Target, Best Buy CEOs ask Congress for help in handling crime surge

According to the retail CEOs, organized criminals are taking advantage of the anonymity of the internet and the "failure of certain marketplaces to verify their sellers."

Left: Target/Facebook; Right: Best Buy/Google Maps

The CEOs of Minnesota-based retail corporations Target and Best Buy are among the several executives who have called on Congress to address a persistent looting epidemic.

In a recent letter to House and Senate leadership, the Retail Industry Leaders Association expressed its support for the Integrity, Notification and Fairness in Online Retail Marketplaces (INFORM) for Consumers Act, which aims to strengthen consumer safety laws to protect both customers and businesses.

“As millions of Americans have undoubtedly seen on the news in recent weeks and months, retail establishments of all kinds have seen a significant uptick in organized crime in communities across the nation,” the letter states.

“The INFORM Consumers Act is a simple, bipartisan measure that will increase transparency online for all marketplaces, making it easier for consumers to identify exactly who they are buying from, and make it harder for criminal elements to hide behind fake screennames and false business information to fence illicit products while evading law enforcement,” it continues.

According to the retail CEOs, organized criminals are taking advantage of the anonymity of the internet and the “failure of certain marketplaces to verify their sellers.” They say they’re stealing loads of merchandise in “smash-and-grab” robberies so they can sell it to others.

“In the current environment, criminal networks and unscrupulous businesses have exploited a system that protects their anonymity to sell unsafe, stolen, or counterfeit products with little legal recourse,” the letter reads. “This lack of transparency on particular third-party marketplaces has allowed criminal activity to fester.”

The letter was sent to House Speaker Nancy Pelosi, House Republican Leader Kevin McCarthy, Senate Majority Leader Chuck Schumer, and Senate Republican Leader Mitch McConnell.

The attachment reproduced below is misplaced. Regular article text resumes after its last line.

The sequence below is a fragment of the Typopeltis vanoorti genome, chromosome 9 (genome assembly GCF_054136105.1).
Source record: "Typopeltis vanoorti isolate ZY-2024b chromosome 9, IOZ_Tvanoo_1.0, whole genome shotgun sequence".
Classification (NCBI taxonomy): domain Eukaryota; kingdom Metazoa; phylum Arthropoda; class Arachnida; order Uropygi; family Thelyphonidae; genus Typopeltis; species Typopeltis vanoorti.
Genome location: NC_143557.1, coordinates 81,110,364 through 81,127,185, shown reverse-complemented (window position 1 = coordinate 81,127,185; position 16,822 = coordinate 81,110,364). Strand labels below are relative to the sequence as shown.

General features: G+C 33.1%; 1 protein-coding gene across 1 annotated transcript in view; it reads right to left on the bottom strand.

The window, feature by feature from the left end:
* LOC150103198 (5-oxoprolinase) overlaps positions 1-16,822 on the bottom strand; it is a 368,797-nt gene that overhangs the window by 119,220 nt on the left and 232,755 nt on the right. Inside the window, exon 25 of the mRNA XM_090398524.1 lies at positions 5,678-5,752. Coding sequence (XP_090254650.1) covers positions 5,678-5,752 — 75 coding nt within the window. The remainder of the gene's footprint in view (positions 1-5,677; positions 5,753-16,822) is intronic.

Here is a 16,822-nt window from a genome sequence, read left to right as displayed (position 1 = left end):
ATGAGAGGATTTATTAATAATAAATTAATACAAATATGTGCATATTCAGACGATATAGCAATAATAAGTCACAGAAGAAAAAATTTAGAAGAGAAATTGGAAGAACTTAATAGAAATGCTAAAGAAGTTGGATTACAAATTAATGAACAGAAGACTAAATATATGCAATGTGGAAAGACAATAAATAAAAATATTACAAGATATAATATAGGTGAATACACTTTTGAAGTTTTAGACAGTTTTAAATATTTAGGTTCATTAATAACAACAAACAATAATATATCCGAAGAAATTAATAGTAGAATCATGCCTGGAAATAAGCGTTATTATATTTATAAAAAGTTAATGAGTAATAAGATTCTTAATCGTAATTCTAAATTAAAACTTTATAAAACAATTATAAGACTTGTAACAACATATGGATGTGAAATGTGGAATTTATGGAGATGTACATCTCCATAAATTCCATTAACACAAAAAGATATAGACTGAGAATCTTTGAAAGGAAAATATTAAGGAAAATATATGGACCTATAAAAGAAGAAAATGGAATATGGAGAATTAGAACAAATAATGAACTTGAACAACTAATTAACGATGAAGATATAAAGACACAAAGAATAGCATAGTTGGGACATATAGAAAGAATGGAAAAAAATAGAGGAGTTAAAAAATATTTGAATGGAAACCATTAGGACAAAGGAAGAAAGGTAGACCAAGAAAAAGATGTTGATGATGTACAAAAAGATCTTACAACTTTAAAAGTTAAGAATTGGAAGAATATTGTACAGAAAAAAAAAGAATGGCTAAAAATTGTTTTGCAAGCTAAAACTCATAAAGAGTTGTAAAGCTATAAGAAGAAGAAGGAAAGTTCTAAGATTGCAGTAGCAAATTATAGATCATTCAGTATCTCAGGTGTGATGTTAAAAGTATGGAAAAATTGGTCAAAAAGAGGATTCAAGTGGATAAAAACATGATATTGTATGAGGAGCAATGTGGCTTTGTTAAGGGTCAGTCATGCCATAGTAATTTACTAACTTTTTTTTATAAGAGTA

Among the signatories were Brian Cornell and Corie Barry, the CEOs of Target and Best Buy respectively, as well as the lead executives of CVS, Walgreens, Dollar General, Home Depot, and Foot Locker, along with several others.

“It is time for Congress to modernize our consumer safety laws so consumers, retail employees, and businesses are not targets of organized retail crime and dangerous counterfeit products,” the letter concludes. “Implementing basic transparency and verification protocols is essential and will finally expose criminals who are selling consumers stolen, fake, and dangerous products.”

Last month, Best Buy CEO Barry said in a television appearance that the smash-and-grab wave is hurting profits and traumatizing workers.

“What I would really stress here is, for our employees, these are really traumatic experiences, and they are happening more and more across the country,” she said on a CNBC program. “It’s really been a horrible change in the trajectory of the business, and one we are working hard to try and stem.”

Flashback

Target once glorified the 2020 BLM riots that saw several of its own stores vandalized. Specifically, the Minneapolis Target store that was looted and burned during last year’s unrest installed a mural that appears to celebrate arson upon its reopening.

A mural outside a Target in Minneapolis that was destroyed by rioters last May celebrates arson. (Ted Halbur/Instagram)

Best Buy has also supported a slew of left-wing causes backed by BLM. For example, the company vowed “to ensure that one out of three new non-hourly corporate roles will go to BIPOC candidates.” This means Best Buy wants its staff population to include slightly fewer white people per capita than America as a whole, which is 76% white.

It has also pledged $1.2 billion to non-white-owned institutions only.